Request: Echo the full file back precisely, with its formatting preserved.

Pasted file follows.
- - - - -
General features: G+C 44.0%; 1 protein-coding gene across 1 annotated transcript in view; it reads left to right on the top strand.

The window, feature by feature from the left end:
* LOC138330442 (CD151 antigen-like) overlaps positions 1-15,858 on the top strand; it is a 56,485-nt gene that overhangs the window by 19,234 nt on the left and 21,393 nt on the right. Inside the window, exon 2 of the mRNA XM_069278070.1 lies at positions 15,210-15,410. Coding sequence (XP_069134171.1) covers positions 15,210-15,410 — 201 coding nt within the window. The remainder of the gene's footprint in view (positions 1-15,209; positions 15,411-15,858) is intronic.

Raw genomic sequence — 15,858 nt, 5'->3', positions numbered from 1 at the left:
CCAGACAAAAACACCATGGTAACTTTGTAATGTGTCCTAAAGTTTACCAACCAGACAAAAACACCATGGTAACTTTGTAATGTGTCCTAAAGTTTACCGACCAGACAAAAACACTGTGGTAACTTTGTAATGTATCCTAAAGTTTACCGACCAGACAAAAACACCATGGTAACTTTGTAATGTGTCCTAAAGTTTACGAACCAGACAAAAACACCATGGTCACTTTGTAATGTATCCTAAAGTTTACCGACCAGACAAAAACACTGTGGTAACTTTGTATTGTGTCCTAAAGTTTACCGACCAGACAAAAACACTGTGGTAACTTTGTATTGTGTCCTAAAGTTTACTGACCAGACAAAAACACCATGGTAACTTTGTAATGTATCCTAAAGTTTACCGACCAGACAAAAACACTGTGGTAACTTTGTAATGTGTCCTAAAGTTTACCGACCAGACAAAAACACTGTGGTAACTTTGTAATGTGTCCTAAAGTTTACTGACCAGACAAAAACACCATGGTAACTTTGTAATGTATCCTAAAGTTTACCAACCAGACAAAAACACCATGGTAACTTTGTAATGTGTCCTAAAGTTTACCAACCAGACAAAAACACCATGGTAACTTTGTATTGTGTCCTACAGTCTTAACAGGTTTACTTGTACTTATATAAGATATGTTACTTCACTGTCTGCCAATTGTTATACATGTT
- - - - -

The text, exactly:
General features: G+C 44.0%; 1 protein-coding gene across 1 annotated transcript in view; it reads left to right on the top strand.

The window, feature by feature from the left end:
* LOC138330442 (CD151 antigen-like) overlaps positions 1-15,858 on the top strand; it is a 56,485-nt gene that overhangs the window by 19,234 nt on the left and 21,393 nt on the right. Inside the window, exon 2 of the mRNA XM_069278070.1 lies at positions 15,210-15,410. Coding sequence (XP_069134171.1) covers positions 15,210-15,410 — 201 coding nt within the window. The remainder of the gene's footprint in view (positions 1-15,209; positions 15,411-15,858) is intronic.

Raw genomic sequence — 15,858 nt, 5'->3', positions numbered from 1 at the left:
CCAGACAAAAACACCATGGTAACTTTGTAATGTGTCCTAAAGTTTACCAACCAGACAAAAACACCATGGTAACTTTGTAATGTGTCCTAAAGTTTACCGACCAGACAAAAACACTGTGGTAACTTTGTAATGTATCCTAAAGTTTACCGACCAGACAAAAACACCATGGTAACTTTGTAATGTGTCCTAAAGTTTACGAACCAGACAAAAACACCATGGTCACTTTGTAATGTATCCTAAAGTTTACCGACCAGACAAAAACACTGTGGTAACTTTGTATTGTGTCCTAAAGTTTACCGACCAGACAAAAACACTGTGGTAACTTTGTATTGTGTCCTAAAGTTTACTGACCAGACAAAAACACCATGGTAACTTTGTAATGTATCCTAAAGTTTACCGACCAGACAAAAACACTGTGGTAACTTTGTAATGTGTCCTAAAGTTTACCGACCAGACAAAAACACTGTGGTAACTTTGTAATGTGTCCTAAAGTTTACTGACCAGACAAAAACACCATGGTAACTTTGTAATGTATCCTAAAGTTTACCAACCAGACAAAAACACCATGGTAACTTTGTAATGTGTCCTAAAGTTTACCAACCAGACAAAAACACCATGGTAACTTTGTATTGTGTCCTACAGTCTTAACAGGTTTACTTGTACTTATATAAGATATGTTACTTCACTGTCTGCCAATTGTTATACATGTT